The rights of migrants and risks that they face are among the topics to
be discused when hundreds of delegates from all over the world converge at the
5th World Social Forum on Migration (WSFM) next week, organizers announced Thursday. Aurora Javate de Dios, executive director of the Woman and Gender Institute (WAGI) of Miriam College, said at a press conference that the Philippines is a big stakeholder in setting the agenda for the rights of migrant workers as nearly 10 million Filipinos reside overseas.
During the five-day forum, to be held from November 26 to 30 at the Miriam College in Quezon City, delegates are expected to discuss various issues related to the migration phenomenon. These include the consequences of global migration, the rights of migrants, alternative models of migration, the debts of migrant workers, marriage and migration, and recruitment agencies.
Expected to speak at the event are United Nations Committee on Migrant Workers chair Abdelhamid El Jamri and House of Representatives committee on overseas workers affairs chairperson Akbayan Rep. Walden Bello. On the third day of the program, delegates will have the option to choose among three diverse field visits in Manila, Pampanga and Batangas to get a closer look at the effects of the migrant experience on Filipinos.
The participants of the summit will also conduct a march along España Boulevard on the last day of the program and a rally at Mendiola in Manila. On its website, WSFM describes itself as "a summit of civil society, social movements and activist groups involved in the growing challenge of migration around the world."
The Philippines is the first in Asia to host the WSFM. The past four summits were conducted in Brazil, Ecuador, and Spain. Good, bad examples of migration
De Dios noted the good and bad examples of migration in the context of the Philippines. She said as an example that the contribution of the remittances of OFWs to the Philippine economy is recommendable and admirable.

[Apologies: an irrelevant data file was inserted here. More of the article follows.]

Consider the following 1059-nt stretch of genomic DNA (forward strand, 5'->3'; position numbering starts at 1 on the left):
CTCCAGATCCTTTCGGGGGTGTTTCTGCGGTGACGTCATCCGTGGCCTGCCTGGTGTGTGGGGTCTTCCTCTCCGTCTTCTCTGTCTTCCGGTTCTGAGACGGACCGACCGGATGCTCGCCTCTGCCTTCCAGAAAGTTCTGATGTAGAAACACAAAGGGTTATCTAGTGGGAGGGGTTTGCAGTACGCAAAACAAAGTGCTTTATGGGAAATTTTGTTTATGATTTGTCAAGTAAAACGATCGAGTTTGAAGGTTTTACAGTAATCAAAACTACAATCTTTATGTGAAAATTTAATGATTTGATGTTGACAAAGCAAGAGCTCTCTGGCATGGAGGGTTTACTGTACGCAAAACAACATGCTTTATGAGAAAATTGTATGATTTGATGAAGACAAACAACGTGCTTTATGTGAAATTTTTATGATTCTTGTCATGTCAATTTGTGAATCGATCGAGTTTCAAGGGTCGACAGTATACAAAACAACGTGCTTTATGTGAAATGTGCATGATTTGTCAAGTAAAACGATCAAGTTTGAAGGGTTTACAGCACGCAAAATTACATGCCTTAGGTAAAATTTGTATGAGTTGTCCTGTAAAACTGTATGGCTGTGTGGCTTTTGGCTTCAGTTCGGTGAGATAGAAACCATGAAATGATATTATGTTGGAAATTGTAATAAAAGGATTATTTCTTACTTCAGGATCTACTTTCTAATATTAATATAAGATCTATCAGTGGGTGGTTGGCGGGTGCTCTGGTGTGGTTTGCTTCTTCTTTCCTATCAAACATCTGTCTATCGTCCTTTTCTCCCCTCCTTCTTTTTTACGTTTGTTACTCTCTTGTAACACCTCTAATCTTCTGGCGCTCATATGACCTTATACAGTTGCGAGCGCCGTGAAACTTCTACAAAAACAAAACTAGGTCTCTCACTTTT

“On the other hand, we know that being a migrant is full of risks and danger,” De Dios said.
“Ibig sabihin nito di lang natin ipinagtatanggol ang mga Pilipino, ipinagtatanggol din natin ang karapatan ng lahat ng migrante, kahit saan pa sila manggaling,” De Dios said.
“So iyon ang papel ng Pilipinas: it plays a significant leadership in the human rights of migrant workers,” she continued, noting that “kailangan ng mundo ang mga OFWs.” Not black and white Rex Varona, a trustee of the Migrant Forum in Asia -- a network of civil society organizations and unions in Asia advocating for the rights of migrant workers and their families--
noted that the “face of migration is not black and white.” He said there are many perspectives on issues related to migrant workers and their families, which the summit will discuss.
According to the 2010 Stock Estimate of Overseas Filipinos of the Commission on Filipinos Overseas, almost 9.5 million Filipinos can be found all over the world.
Data from the National Statistics Office, meanwhile, peg the number of Overseas Filipino Workers at around 2.2 million, based on the 2011 Survey on Overseas Filipinos.
Meanwhile, migrants worldwide are estimated at around 214 million, based on data from the International Organization for Migration.
- VVP/YA, GMA News